There’s little in the news these days to give us much hope. Who looks forward to hearing more news about The Ukraine, Ebola in Africa, ISIS in Iraq and bombardments in the Gaza strip?
Twenty-five years ago, there was much rejoicing as we followed the news–from Poland, Hungary, East Germany, Czechoslovakia and Romania, and later from Lithuania, Latvia, Estonia, Russia and eventually Albania. Communism was collapsing. The barbed wire was being rolled up. Crowds with sledge hammers attacked the hated wall. Those were heady, exciting and hope-filled days. There was much to rejoice about.
Against the background of all this current news, I celebrated becoming a senior citizen this weekend. When you’ve spent most of your life in something called ‘Youth With A Mission’, you live with a a certain self-denial about age creeping up on you. But now, undeniably, the ripe old age of sixty-five has overtaken me.
The Daily Light reading for my birthday, September 7, is headed ‘Rejoicing in hope’. I read this together with the wonderful people who are part of the rich inheritance God has given me in my adopted homeland: my wife, three sons, three daughters-in-law and three grandchildren. The reading was all about hope, a major theme for me over the past twenty-five years.
Paul, who suffered imprisonment, beatings, riots, suffering, injustices and shipwrecks, urged his Roman readers–and us today–to ‘rejoice in hope’ of the glory of God (Ro 5:2).
Personally, I have much to rejoice about. I first arrived in Europe forty years ago, managing a company of singers, dancers and musicians on a concert tour through cathedrals and beautiful churches in England and Holland. I had no thought of remaining in Europe but found myself returning here a year later to work for a ministry called Dilaram, maybe for a year or two.
Another year later, I found myself being married to a Dutch girl, Ronnie de Graaf, alias Romkje Fountain-de Graaf. Dilaram had by then become part of YWAM. I was now getting an inkling that Holland could become my long-term home. One of the verses through which God had spoken to me about leaving New Zealand in the first place was from the July 26 reading that same Daily Light:
By faith Abraham,…called to go out into a place which he should after receive for an inheritance, obeyed (Heb 11:8)
This verse had returned to me repeatedly at key moments of my journey, including the weekend that I flew back to Europe to work with Dilaram. Would this be the place where I would receive my inheritance? I was prepared to leave the choice with God, in response to the second verse of that Daily Light reading: He shall choose our inheritance for us (Ps 47:4).
To be honest, a few months after arriving at Heidebeek I was having doubts about whether or not I had made the right move. What was I doing stuck out here among cows in the Dutch countryside? As I stared out the window of my office, someone knocked at my door, handed me a sheet of paper with some verses written on it, and said they had felt impressed to give me these verses. In one glance, I realised where these verses came from: the Daily Light reading of July 26! By faith Abraham,…. He shall choose… He led him about… I am the Lord thy God which leadeth thee… We walk by faith… etc. But here it was sometime in November! And this person had no idea how meaningful that particular selection of verses was for me.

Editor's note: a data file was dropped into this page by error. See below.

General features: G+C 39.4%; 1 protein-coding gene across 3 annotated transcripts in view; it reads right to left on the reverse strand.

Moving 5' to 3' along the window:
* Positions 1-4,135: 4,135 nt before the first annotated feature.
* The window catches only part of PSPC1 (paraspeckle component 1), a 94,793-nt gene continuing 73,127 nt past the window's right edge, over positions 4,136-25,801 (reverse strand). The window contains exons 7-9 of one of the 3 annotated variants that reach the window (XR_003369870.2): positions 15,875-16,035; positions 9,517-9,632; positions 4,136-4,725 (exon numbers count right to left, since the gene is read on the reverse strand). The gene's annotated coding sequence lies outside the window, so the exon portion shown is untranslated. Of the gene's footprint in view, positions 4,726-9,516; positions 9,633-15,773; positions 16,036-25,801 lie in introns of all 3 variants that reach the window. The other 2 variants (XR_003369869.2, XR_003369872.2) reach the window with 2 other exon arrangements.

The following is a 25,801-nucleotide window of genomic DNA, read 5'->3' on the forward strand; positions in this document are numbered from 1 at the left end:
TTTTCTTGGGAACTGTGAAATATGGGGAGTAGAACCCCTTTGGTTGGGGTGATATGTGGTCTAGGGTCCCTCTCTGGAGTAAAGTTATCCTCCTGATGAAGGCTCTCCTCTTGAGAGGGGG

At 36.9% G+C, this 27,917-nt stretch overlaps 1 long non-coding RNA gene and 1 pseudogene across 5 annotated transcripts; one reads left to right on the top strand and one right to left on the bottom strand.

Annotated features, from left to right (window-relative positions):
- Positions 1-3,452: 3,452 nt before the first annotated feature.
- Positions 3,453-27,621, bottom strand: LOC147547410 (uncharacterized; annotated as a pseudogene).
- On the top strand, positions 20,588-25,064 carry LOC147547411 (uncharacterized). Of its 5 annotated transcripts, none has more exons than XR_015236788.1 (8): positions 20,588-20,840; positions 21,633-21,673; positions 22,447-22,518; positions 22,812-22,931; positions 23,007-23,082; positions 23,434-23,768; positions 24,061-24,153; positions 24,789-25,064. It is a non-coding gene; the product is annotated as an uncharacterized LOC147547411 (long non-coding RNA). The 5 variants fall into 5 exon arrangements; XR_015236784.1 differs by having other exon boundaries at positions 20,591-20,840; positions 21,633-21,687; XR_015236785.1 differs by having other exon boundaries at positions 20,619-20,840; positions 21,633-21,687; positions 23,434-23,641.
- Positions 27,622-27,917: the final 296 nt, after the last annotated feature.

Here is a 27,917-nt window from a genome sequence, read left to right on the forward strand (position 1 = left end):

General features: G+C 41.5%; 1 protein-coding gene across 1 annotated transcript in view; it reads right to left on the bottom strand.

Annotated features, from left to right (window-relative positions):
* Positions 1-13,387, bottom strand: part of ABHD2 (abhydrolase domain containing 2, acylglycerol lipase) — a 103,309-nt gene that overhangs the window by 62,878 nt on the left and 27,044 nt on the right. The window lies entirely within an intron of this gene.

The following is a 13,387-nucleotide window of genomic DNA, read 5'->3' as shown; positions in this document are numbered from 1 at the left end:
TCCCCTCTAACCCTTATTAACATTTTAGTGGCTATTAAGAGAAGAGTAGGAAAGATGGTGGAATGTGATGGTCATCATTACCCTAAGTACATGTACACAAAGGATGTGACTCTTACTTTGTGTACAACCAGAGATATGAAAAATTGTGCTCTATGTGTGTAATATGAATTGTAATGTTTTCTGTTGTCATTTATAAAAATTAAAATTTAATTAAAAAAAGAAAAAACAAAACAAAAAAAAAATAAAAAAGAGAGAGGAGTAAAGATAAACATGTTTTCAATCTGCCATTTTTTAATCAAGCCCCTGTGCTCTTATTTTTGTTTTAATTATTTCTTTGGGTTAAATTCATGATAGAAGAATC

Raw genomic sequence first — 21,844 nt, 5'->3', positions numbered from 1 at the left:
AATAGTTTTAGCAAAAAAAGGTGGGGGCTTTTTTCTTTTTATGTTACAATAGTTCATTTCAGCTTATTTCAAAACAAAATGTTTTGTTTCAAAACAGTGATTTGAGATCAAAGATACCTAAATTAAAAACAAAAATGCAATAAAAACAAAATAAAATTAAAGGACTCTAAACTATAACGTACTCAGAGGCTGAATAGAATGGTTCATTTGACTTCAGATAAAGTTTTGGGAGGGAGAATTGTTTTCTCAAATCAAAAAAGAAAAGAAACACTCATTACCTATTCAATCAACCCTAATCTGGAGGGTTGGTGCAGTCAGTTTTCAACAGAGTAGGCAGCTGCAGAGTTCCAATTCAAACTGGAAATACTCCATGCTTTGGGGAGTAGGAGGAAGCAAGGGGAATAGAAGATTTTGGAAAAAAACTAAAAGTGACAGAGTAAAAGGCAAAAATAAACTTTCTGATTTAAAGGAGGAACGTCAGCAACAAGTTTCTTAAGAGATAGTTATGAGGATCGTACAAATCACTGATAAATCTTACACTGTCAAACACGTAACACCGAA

This weekend therefore was an occasion to reflect on that promised inheritance: almost four decades of ministry in Holland and Europe, and now this growing extended family. Ample reason to rejoice!
Yet, as already stated, there seems little to rejoice about the storm clouds on the global horizon these days. Does Paul really expect us to rejoice in the face of such threats to global peace?
Many were rejoicing in the progress made towards global inter-connectedness through world trade and financing. They believed secular liberalism to have been the end station, the ‘end of history’. Recent events have been a rude shock to this perspective.
The same thinking was prevalent prior to World War One, seen as an aberration to be gotten over as quickly as possible to get back to progress as normal. We all know what followed: a depression, another world war, and a cold war. And now the hope of 1989 is evaporating.
So how then can we rejoice? Paul does not tell us to rejoice in hope of a better world through human effort, but in hope of the glory of God. So long as here in Europe we continue to suppress the knowledge of God we once had and fail to give thanks to him, things will fall apart, the centre will not hold.
Rejoicing in the hope of the glory of God means we continue to pray for God’s kingdom to come on this planet, for his will to be done on earth and his glory to be seen–even here in Europe.
Till next week,
Till next week,